The question on Quora was:

What’s the possible explanation for powered flight appearing only once in invertebrates and at least three times in vertebrates?

My answer was:

Interesting question that had never occurred to me before. I have a couple of thoughts, but these are just guesses.

(Edit to update: The premise of the question may not be quite right, because it’s been suggested that flight in insects has arisen multiple times:  Loss and recovery of wings in stick insects.)

First, what broad classes of invertebrates are there that could plausibly develop powered flight?  There are vast numbers of invertebrates, but things like corals, sea urchins, jellyfish, and so on aren’t really good candidates for developing flight.  We should only consider terrestrial species.  And then we should probably exclude things like the various types of worms; again, this isn’t a flight-friendly lifestyle.  So we’re left mainly with arthropods, and we have to exclude aquatic arthropods, and we’re left with mainly insects and arachnids.

But still: Why did insects only develop powered flight once (assuming that’s what happened, which I think is still a little unclear)? Why didn’t arachnids develop powered flight?

Maybe it’s a little unfair to blame insects for only developing powered flight once.  It arose pretty early, and there are lots and lots of insect fliers.  Some of the other lineages trying to develop flight later on would run into huge competition from the already well-adapted fliers up there.  But even so, it seems at first glance odd.

But maybe we gigantic humans underestimate the risks and overestimate the benefits of flight. The prevalence of mountain and insular apterism suggests that there may be a significant downside to flight among very small animals (i.e. most terrestrial invertebrates).  Darwin pointed out that island and mountain insects often lost their wings, and argued that this might be because flying insects would risk being blown out to sea, or away from their mountain, so that there was a benefit to remaining firmly attached to the ground.  Others have also suggested that aptery might have metabolic benefits in harsh environments, reducing heat loss, for example.  So the advantages of flight in many environments might be overstated.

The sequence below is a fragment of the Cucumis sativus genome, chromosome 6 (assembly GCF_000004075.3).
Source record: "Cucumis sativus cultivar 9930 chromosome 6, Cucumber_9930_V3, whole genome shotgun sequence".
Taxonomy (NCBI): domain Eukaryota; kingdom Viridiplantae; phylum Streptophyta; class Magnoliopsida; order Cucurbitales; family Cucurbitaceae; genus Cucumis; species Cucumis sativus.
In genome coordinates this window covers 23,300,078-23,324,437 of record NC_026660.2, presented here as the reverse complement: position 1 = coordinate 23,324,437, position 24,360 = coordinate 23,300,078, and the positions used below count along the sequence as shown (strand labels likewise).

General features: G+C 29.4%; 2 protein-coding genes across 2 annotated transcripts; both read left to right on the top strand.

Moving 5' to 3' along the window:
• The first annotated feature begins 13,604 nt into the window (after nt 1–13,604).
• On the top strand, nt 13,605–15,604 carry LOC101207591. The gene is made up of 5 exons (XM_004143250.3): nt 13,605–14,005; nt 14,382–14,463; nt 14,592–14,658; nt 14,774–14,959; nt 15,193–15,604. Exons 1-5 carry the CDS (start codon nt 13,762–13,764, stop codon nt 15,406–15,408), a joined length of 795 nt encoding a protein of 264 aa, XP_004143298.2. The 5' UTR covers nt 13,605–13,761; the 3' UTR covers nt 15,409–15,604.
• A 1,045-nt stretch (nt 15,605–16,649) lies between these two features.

The benefits of flight are also potentially lower for very small animals, since they have essentially no risk from falling.  Unlike larger animals, insects can carelessly launch themselves into space from any height and land safely.  So there’s a large class of benefits that invertebrates don’t gain.

Still, there are benefits of flight, even for tiny things.  We’d point to dispersal as a major one, and then to avoiding predation, to predating on other things, and to long-distance foraging as a fourth.  So: Why aren’t there flying arachnids, say?

Well, there are flying arachnids.  Ballooning spiders have developed a complex set of adaptations that let them travel for hundreds of miles.  It’s not “powered flight”, but it serves the same purpose of dispersal.

(And stretching the point even further, we can point to parasitic worms and so on that force their host to be eaten by birds, and to aquatic invertebrates that attach their eggs to waterfowl feet, thus attaining flight and dispersal in a very indirect way.)

Avoiding predation and predating on others falls into the category I mentioned above — because insect flight arose so early, attempts at either of these would run into ferociously well-adapted flying predators already, either as competition or as threats (or both).

So the one benefit that’s left is long-distance foraging, and that really only makes good sense to social insects, where long-distance travel and return is beneficial.  There aren’t many social things, and of them only bees and wasps (that I can think of) use this strategy (ants and termites use flight for dispersal only).  So it’s a highly specialized approach that probably isn’t useful for most things.

So at the end of the day, maybe the answer is that we as humans overrate the advantages of flight to a tiny thing.  Most invertebrate lifestyles won’t benefit from flight, and those that would either have developed flight already, or faced too much competition by the time it would be useful.

All speculation, and I’d be interested in hearing better ideas.